My original walk plan had incorporated the traverse and descent of Noon Hill. Given its’ tendency to be somewhat on the slippery side in normal conditions (let alone after two weeks of on and off rain) I opted for the executive decision of not risking the breaking of everyone’s necks / limbs instead I pointed us in the direction of the north west path (which it has to be said is one of my favourites) that would steadily bring us down to Rivington Road / Belmont Road (don’t get me started on this…!). We crossed the next none-variation of the same named street (although this also had turned into something of a race track – for motorcyclists) and so after passing what I shall now lovingly refer to as “Yarrow head” – the start of the River Yarrow (okay humour us there…it’s a big thing to river walkers!), we began (once again) our muddy ascent – this time up Will Narr / Hordern Pasture. The views across the moors in all directions were pretty much unhindered, the day being only slightly hazy and the blue sky sporting only fluffy white cumulus and stratus clouds which were actually lining up quite nicely against some of the larger surrounding summits like Pendle Hill.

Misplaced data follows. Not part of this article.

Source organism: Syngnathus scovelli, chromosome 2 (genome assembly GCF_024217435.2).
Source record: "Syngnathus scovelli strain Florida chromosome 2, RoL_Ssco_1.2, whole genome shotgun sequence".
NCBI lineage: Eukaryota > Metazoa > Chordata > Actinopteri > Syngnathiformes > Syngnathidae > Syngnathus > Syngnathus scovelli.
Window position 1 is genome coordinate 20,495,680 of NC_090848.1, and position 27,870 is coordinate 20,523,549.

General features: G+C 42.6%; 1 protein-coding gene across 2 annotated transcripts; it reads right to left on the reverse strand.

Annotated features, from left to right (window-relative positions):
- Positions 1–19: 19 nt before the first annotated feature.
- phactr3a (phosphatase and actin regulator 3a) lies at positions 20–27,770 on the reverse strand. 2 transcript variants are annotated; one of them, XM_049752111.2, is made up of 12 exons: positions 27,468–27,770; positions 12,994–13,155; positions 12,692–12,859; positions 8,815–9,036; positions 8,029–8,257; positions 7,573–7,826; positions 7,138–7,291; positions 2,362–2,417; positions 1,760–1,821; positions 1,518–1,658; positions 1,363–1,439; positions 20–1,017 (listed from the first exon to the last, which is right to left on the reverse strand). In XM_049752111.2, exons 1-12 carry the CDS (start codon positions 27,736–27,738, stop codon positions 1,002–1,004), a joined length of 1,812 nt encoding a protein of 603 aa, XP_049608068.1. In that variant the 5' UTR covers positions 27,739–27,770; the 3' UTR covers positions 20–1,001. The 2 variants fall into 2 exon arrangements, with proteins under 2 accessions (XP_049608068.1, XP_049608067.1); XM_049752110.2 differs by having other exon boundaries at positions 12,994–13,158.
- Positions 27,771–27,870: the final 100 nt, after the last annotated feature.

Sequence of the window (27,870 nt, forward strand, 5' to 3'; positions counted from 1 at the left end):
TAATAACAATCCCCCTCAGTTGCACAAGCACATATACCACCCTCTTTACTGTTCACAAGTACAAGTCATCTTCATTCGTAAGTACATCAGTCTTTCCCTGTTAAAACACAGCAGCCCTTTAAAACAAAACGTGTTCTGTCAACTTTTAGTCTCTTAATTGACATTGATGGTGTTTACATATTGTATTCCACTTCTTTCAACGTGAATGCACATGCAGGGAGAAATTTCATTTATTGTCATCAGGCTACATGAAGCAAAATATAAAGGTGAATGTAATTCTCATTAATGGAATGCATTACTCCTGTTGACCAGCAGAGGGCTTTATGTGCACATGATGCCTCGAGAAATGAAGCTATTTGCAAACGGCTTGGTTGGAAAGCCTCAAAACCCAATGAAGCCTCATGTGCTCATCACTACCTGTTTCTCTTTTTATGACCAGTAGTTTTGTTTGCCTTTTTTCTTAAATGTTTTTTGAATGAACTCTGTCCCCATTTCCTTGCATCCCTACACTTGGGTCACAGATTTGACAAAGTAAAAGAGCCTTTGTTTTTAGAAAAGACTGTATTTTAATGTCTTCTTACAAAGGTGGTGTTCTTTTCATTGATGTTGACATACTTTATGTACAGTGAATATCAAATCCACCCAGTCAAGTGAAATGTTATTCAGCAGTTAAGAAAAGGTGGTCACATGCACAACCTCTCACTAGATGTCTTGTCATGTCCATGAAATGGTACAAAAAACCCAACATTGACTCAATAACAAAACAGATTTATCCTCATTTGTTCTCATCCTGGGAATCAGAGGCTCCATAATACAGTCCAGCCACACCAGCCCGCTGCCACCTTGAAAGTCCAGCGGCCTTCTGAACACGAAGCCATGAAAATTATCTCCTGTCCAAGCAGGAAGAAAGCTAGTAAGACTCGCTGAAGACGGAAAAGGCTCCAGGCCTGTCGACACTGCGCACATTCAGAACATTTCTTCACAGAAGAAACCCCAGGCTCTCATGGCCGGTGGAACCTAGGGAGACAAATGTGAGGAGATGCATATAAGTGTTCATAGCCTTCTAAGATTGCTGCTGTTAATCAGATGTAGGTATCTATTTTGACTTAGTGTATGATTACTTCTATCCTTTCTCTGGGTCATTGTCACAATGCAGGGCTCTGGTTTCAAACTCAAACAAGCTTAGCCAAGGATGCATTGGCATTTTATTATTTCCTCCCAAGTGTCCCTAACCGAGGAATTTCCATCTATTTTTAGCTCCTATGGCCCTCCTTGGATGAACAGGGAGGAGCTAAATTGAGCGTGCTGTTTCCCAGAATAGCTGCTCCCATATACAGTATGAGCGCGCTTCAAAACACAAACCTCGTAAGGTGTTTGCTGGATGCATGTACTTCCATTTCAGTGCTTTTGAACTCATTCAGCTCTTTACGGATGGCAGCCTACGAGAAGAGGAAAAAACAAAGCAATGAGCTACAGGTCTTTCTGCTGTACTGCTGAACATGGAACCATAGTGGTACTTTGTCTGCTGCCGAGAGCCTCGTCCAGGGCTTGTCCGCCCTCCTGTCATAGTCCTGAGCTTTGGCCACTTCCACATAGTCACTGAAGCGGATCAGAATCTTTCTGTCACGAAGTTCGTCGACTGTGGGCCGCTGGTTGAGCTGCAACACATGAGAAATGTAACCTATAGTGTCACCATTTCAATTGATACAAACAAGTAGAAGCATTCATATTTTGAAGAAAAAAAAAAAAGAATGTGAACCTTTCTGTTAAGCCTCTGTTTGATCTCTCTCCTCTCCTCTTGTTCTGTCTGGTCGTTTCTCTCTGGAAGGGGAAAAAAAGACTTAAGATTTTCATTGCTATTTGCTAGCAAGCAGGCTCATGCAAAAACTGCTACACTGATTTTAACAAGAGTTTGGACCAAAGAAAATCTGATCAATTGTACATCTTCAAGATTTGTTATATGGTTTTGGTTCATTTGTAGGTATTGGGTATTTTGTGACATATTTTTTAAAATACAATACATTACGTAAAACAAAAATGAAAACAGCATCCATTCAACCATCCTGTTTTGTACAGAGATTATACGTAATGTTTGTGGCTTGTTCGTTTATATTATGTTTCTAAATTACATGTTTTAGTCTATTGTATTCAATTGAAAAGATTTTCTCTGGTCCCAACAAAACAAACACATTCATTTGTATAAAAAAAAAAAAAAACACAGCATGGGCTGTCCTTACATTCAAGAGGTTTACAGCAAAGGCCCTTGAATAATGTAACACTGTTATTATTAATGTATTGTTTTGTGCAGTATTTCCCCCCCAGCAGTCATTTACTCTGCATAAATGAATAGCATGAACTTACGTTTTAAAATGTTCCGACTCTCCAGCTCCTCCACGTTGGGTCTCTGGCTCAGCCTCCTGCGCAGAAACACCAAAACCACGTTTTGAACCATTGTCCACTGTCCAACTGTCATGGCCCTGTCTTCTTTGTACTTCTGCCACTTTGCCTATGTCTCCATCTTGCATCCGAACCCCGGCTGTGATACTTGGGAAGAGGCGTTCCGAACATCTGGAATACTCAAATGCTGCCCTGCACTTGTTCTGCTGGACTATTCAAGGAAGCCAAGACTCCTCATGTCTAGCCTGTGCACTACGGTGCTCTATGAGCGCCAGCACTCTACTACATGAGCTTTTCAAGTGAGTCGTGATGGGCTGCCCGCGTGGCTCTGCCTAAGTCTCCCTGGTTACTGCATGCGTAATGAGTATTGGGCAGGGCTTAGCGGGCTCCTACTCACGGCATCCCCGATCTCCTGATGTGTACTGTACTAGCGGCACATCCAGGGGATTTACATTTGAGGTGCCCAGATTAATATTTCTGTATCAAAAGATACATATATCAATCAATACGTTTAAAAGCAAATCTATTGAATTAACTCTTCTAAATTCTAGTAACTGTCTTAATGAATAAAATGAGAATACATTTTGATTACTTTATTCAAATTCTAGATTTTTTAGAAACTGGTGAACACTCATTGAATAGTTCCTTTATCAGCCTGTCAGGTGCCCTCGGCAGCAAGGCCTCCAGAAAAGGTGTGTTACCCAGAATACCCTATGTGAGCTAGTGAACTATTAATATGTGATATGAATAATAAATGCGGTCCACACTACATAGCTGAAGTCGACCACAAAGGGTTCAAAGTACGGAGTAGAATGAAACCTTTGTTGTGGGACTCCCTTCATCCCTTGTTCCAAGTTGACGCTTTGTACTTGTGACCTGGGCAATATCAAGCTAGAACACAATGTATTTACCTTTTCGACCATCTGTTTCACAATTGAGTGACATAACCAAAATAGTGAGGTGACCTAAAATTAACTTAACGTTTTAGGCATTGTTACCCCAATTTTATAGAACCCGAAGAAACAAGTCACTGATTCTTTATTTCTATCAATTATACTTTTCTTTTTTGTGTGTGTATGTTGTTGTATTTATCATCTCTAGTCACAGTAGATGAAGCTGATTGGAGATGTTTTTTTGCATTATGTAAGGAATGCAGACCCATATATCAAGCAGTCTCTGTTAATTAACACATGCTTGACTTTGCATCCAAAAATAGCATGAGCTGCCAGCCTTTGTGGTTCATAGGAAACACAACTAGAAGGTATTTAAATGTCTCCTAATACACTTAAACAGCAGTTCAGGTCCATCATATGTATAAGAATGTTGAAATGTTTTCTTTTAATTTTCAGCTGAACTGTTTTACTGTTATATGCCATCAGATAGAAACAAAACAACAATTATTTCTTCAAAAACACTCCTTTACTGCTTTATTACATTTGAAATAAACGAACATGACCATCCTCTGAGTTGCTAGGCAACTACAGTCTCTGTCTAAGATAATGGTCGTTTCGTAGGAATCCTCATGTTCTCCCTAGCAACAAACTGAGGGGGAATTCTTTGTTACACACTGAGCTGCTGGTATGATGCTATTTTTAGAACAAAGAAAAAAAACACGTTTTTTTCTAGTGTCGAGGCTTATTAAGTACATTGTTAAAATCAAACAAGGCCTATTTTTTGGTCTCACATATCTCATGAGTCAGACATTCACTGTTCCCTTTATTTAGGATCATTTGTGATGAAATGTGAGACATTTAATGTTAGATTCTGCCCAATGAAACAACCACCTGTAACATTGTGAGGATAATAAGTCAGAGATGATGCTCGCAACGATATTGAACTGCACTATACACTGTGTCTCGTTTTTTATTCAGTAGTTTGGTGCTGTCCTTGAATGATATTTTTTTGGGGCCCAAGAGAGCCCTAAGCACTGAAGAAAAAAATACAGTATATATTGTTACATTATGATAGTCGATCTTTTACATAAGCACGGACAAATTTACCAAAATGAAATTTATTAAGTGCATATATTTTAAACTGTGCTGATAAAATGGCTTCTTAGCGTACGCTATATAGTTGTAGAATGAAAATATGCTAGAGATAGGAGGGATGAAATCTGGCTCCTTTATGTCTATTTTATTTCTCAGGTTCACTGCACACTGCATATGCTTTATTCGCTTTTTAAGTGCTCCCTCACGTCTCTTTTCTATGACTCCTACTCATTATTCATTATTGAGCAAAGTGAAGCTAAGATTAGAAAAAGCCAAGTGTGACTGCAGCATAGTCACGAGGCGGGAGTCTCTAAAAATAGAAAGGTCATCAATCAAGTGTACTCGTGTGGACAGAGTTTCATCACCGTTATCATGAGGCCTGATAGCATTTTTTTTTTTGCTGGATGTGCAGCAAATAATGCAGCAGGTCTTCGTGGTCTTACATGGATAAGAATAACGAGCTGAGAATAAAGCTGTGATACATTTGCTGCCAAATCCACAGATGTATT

The escarpment that covers both of the “Edge”s – Spitlers and Redmonds, is usually a pretty bloody miserable place to be for most of the year as it is battered by the near omnipresent howling wind coming down off neighbouring Darwen Hill. Today however, the wind was just not an issue and my time wandering over first Spitlers and then Redmonds Edge was only marred by my constant desire to avoid more mud – Spitlers Edge is infamously muddy but this has been improved in recent times by the near-total removal of the vast stone wall that used to run alongside the hill – only the bottom course of stones now remain and for the greatest part of its coarse it does make an excellent path. This is improved upon even further at Redmonds Edge where the stone wall path is abandoned in favour of a long serpentine stretch of flags reclaimed from mill demolitions; which snakes its meandering way right up to the summit of Great Hill. The path at times was a little waterlogged but the views of the substance which we were avoiding walking through was of great comfort. Pausing only for breath at the one and only en-route stile we then romped our way to the peak of the whale-back that is Great Hill where we took some time out – I was pretty much shattered by this time having stumbled atop Redmonds Edge and jarred both my right knee and ankle. I was concerned that the most slippery and troublesome stretch of the walk was yet to be tackled – the dreaded drop off Great Hill via Pimms towards Piccadily.